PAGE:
The Ector County ISD Board of Trustees voted not to renew its contract with the Ector Success Academy Network.
The vote at Tuesday’s meeting was 6-1 with trustee Carol Gregg dissenting. Minyard made the motion not to renew with trustee Steve Brown seconding.
Assistant Superintendent of Student and School Support Alicia Syverson said reasons under board policy for not renewing the contract are: failure to meet student performance standards or other obligations; failure to meet generally accepted accounting standards for fiscal management, violation of any provision of the contract or applicable state or federal law; and other reason as determined by the board.
Senate Bill 1882, signed into law by the Texas Legislature in 2017, provides incentives for districts to contract to partner with an open-enrollment charter school, institutions of higher education, nonprofits, or government entities, the Texas Education Agency website says.
Ector was in its fifth year of improvement required under state accountability standards. If it didn’t come of the list, it could have faced closure or the Texas Education Commissioner could appoint a board of managers over the whole district.
ECISD partnered with CEO/Superintendent Robert Bleisch’s Ector Success Academy Network as a way to stay sanctions from the Texas Education Agency for two years.
Syverson reviewed a variety of reasons why the campus had not met contract requirements.
The contract expires June 30, 2021.
Gregg said she has concerns about the students at Ector, the timing and “the fact that we’re going to leave them out there hanging until we decide what” to do.
“That concerns me greatly,” Gregg said. She added that the district didn’t address the issues and problems as soon as they should have.
“I am personally impressed with academic advances made at Ector. I have concerns that we will be able to accomplish as much as Ector on the academic side.
I just really feel badly for the students at Ector and the families and staff. … It is my understanding that if we terminate this contract we still have to find a partner in order to avoid TEA sanctions,” Gregg said.
Superintendent Scott Muri said there is a provision in code that allows the commissioner to grant a school district an additional two-year pause, but the commissioner must approve the organization with whom ECISD would partner.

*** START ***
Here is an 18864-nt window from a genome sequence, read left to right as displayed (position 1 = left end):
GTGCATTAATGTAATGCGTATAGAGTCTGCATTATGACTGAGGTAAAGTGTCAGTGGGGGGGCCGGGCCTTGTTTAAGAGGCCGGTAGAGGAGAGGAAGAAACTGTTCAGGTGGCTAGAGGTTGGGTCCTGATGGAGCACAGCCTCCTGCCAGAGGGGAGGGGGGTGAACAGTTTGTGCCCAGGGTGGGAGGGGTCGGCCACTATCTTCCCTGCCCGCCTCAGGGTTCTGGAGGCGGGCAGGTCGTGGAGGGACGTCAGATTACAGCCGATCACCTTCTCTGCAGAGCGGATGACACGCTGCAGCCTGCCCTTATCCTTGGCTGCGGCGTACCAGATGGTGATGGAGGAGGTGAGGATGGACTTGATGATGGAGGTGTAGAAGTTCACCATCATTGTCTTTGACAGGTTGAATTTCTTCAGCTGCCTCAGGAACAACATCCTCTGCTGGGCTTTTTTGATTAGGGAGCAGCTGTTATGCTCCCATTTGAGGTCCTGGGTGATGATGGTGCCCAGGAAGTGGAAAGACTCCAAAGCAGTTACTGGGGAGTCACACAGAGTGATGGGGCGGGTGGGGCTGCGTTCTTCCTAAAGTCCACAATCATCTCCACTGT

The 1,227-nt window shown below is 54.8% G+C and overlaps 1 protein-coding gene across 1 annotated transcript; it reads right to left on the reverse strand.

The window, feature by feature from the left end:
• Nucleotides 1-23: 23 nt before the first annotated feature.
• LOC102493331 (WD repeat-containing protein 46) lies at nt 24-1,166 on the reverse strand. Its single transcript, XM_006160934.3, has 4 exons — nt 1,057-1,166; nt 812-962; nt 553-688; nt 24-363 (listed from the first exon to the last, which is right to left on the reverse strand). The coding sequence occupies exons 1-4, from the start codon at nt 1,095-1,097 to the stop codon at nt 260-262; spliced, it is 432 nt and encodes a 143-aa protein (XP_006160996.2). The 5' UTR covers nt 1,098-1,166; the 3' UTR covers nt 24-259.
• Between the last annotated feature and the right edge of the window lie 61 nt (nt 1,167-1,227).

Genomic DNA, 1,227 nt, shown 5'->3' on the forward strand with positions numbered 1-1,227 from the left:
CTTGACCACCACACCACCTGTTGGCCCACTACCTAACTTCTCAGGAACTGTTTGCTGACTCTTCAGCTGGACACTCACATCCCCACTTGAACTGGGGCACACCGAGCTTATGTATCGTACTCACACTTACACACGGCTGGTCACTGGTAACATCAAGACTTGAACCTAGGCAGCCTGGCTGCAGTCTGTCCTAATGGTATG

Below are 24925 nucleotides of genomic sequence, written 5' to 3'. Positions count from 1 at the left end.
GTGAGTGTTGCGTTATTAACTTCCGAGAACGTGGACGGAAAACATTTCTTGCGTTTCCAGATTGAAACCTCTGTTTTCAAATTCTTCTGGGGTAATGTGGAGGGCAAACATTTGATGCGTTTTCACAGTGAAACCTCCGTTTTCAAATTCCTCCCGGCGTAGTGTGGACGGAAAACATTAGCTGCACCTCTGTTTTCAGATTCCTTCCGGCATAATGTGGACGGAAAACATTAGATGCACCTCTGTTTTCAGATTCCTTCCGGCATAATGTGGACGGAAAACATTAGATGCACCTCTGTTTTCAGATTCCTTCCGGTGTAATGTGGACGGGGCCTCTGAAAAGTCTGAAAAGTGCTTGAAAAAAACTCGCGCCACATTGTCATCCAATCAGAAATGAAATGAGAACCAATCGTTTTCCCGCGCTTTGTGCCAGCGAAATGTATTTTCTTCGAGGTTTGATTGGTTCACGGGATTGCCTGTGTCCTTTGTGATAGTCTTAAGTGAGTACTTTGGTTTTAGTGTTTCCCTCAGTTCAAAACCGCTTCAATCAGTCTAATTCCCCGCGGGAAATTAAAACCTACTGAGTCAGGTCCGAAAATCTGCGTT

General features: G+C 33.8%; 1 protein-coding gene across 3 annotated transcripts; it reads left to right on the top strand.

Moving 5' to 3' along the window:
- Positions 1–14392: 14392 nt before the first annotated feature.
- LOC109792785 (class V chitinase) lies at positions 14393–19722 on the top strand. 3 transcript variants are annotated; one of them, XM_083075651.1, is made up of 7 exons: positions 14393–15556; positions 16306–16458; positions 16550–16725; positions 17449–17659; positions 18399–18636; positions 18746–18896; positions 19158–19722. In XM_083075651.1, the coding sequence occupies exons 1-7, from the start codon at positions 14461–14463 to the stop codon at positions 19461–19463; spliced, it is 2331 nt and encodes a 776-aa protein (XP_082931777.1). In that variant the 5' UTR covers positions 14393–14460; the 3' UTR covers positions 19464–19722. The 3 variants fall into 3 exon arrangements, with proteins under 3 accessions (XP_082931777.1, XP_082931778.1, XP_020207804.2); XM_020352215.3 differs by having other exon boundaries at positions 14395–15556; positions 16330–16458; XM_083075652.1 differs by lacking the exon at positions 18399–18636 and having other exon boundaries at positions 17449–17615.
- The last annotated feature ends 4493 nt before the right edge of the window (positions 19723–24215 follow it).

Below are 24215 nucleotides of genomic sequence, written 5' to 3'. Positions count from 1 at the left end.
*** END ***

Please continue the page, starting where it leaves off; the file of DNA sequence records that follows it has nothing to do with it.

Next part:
In the fall, ECISD conducted a call for quality schools and solicited for any partner or charter organization that would be interested in working with ECISD on any D or F campus the district has.
Bonham was previously mentioned as a possibility.
“I can assure you that we will not leave those kids at Ector Middle School hanging. Tomorrow one of the first things I’ll do is reach out to these two providers …,” Muri said.
Gregg said this is a dire situation.
“I do have grave concerns. I’m concerned about failures on the financial front. I do understand the seriousness of those. As far as the students are concerned and the families there, I feel it’s a betrayal … ,” said Gregg, who attended the meeting virtually.
Muri said ECISD still has a contract with ESAN through June 30 and is planning for a smooth transition from one provider to anther.
“We’ve got to keep it as calm as possible for those kids,” Muri said.
Board Vice President Tammy Hawkins said the district needs to listen to teachers and the community.
Trustee Nelson Minyard said he thought progress was being made with the programs in place at Ector and some of the programs were good. He would like to have someone take over that is in the same vein.
Muri said the proposed provider will come to a board meeting in February with the contract coming back in March.
Minyard said he would like to have it in the contract that a board member be on the charter school’s board, or maybe just an observer.
“We can explore that possibility,” Muri said.
Mike Atkins, the attorney for the district, agreed. “We can look at it,” he said.
Board President Delma Abalos said there are many people that are going to be upset. Some may not be, she said.
She noted that no one was at the meeting to speak on behalf of Ector Tuesday. “I’m with Carol. They were making strides. We’ll never know if it would have gotten a lot better if it hadn’t been for COVID,” Abalos said.
She added that the financial aspect concerns her.
“I hope that whoever we get understands that we were in a rush when we went in with (ESAN),” Abalos said. She added that the district will have more time this time.
“Just so they know we’re keeping an eye on them,” Abalos said.